'Let there be no doubt, that a minority of criminal lawyers do very well from the proceeds of crime. A reputation for success, achieved by persistent lack of scruple in the defence of the most disreputable, soon attracts other clients who see little hope of acquittal in any other way. Experienced and respected Metropolitan detectives can identify lawyers in criminal practice who are more harmful to society than the clients they represent. A conviction said to result from perjury or wrong-doing by police rightly causes a public outcry. Acquittal, no matter how blatantly perverse, never does, even if brought about by highly paid forensic trickery.'

'There is very little reliable information about how and why juries arrive at their verdicts because no one is allowed to listen to the discussions in the jury room. Lawyers obviously believe that public confidence in the jury would be undermined if this were allowed to happen. I find this curious. If exposing the truth about the jury would destroy the public's belief in its value, then surely it is high time that belief was destroyed I cannot think of any other social institution which is protected from rational inquiry because investigation might show that it wasn't doing its job. My own view is that the prosecution of those acquittals relating to those whom experienced police officers believe to be guilty is too high to be acceptable. I would not deny that sometimes commonsense and humanity produce an acquittal which could not be justified in law but this kind of case is much rarer than you might suppose. Much more frequent are the cases in which the defects and uncertainties in the system are ruthlessly exploited by the knowledgeable criminal and his advisers.'

42A. Generally speaking we do not have any dispute with what has been said by the author but these observations have hardly any bearing on the question referred to in the case.

43. We have also gone through the observations in the following Article wherein it has been laid down by Shri Ram Jethmalani in an article titled as 'A lawyer Excommunicated' published in LEX ET JURIS wrote--

'So important is the right of an accused to have the services of a lawyer that the Constitution-makers were not satisfied with the rights created by the successive Codes of Criminal Procedure. The Constitution-makers introduced it in the Fundamental Rights chapter so that no tyrannical regime could curtail or destroy it. Article 22 declares that no accused shall be denied the right to consult and to be defended by a legal practitioner of his choice.'

'.....The newly added Article 39A mandates that the legal system shall provide free legal aid to ensure that opportunities for securing justice are not denied to any citizen by reason of economic or other disabilities.'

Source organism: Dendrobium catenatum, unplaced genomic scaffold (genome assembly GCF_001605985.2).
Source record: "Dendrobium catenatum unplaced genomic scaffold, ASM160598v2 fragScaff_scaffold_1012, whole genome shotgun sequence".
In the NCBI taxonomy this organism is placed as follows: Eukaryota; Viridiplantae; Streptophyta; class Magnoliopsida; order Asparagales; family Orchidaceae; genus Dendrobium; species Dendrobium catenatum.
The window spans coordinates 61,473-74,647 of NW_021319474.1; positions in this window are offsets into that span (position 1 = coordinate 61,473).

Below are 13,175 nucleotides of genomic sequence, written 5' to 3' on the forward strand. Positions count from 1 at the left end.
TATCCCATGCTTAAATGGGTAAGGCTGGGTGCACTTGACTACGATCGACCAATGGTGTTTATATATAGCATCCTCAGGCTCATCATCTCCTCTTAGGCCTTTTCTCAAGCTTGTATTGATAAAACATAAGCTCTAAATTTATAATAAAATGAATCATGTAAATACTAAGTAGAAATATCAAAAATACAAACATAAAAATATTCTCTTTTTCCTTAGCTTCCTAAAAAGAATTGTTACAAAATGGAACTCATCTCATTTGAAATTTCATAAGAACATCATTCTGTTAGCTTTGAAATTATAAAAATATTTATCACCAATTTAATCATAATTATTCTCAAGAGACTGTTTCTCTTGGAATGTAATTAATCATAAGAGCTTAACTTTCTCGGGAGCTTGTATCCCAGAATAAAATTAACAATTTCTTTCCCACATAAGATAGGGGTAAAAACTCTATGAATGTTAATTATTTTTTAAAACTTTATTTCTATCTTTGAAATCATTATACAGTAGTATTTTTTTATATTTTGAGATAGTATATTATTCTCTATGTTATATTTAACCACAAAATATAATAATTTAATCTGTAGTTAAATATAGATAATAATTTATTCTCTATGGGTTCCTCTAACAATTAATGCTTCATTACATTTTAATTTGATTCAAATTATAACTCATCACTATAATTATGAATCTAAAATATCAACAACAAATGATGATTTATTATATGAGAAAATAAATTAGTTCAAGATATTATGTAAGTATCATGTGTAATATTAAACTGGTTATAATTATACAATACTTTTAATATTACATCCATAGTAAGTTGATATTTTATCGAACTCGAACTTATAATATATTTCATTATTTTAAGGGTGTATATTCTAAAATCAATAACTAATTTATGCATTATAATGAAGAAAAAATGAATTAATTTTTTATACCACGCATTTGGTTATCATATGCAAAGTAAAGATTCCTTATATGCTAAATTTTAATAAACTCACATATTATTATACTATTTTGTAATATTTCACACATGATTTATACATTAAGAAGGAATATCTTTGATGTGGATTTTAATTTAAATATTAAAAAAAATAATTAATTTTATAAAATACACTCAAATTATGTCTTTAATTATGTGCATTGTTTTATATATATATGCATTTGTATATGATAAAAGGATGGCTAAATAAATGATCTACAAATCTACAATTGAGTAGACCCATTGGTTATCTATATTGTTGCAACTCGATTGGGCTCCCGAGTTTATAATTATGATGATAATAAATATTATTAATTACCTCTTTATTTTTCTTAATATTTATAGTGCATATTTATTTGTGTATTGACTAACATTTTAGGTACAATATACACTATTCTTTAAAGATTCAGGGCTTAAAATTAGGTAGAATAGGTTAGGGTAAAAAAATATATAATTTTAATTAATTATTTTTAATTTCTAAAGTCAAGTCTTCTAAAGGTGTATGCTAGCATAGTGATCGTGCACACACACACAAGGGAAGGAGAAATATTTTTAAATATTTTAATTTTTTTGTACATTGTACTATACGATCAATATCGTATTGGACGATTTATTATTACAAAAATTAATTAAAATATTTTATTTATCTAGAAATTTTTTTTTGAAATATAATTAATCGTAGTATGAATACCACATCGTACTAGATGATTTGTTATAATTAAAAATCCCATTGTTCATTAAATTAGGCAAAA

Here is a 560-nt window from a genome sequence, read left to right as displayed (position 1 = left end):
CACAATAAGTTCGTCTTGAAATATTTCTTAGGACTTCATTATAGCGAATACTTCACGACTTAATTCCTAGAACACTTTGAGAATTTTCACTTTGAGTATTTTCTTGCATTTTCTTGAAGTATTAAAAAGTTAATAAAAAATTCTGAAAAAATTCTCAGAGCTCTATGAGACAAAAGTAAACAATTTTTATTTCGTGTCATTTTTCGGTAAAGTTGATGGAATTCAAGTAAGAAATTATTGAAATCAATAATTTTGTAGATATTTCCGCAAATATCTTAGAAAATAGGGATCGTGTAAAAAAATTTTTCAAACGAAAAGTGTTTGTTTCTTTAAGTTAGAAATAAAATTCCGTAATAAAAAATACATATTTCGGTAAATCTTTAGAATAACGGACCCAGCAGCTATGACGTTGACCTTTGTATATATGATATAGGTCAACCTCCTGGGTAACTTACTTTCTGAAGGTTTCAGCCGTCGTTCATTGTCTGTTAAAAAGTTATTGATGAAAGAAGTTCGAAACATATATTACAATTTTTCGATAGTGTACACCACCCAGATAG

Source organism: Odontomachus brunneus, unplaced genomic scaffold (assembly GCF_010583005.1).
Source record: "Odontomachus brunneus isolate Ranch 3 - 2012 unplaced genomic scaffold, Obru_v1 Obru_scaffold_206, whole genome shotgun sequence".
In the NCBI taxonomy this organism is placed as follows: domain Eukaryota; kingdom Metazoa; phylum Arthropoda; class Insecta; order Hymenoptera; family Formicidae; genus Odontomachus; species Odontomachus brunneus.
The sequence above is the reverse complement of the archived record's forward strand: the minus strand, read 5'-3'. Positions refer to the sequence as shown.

In another issue of the same magazine Soli Sorabjee an eminent lawyer wrote an Article 'Our Expanding Liberties wherein he wrote asunder :--

'At present it is Article 21 which is the fountainhead of the freedom and liberties of the people of India. Yet, it is only ten years ago that the Supreme Court in its disastrous judgment in ADM Jabalpur AIR 1976 SC 1207 held that on account of the suspension of Article 21 during the operation of the proclamation of Emergency the writ of habeas corpus was not available even in the case of an order of detention proven to be mala fide. Fortunately, after the Constitution (Forty-fourth) Amendment Act, which has made Article 21 non-suspendable even during an emergency, no Court can now deny to any person, at anytime, the full amplitude of Article 21 including its enforcement by a writ of habeas corpus or other appropriate writ.

There are indignant critics who charge that by an over-expansive interpretation of Article 21, the Supreme Court is acting as a super-legislature and is dabbling in matters outside its legitimate sphere. These critics forget that it is the proverbial tardiness of legislatures and the inertia, almost boardering on callousness, of the executive branch which provides a proper occasion for judicial activism. The judiciary can neither prevaricate nor procrastinate. It must respond if fundamental rights are to be living realities for the downtrodden and the oppressed. The Court is not legislating. It is adopting certain operational principles and attitudes within the framework of the Constitution.

May be the Court has 'gone too far' in interpreting Article 21. If it has erred, it is an error which had made the blessings of liberty available in a real and meaningful way to numerous unfortunate and exploited segments of humanity. Indeed, the Court's recent role in this field indicates its commitment to 'Taking Rights Seriously' or, as Prof. Upendra Baxi has aptly said, 'The Court is taking suffering seriously.'

Ultimately, that is the real yardstick by which one can answer the question whether the Supreme Court of India is the sentinel on the qui vive for the bulk of its citizens.'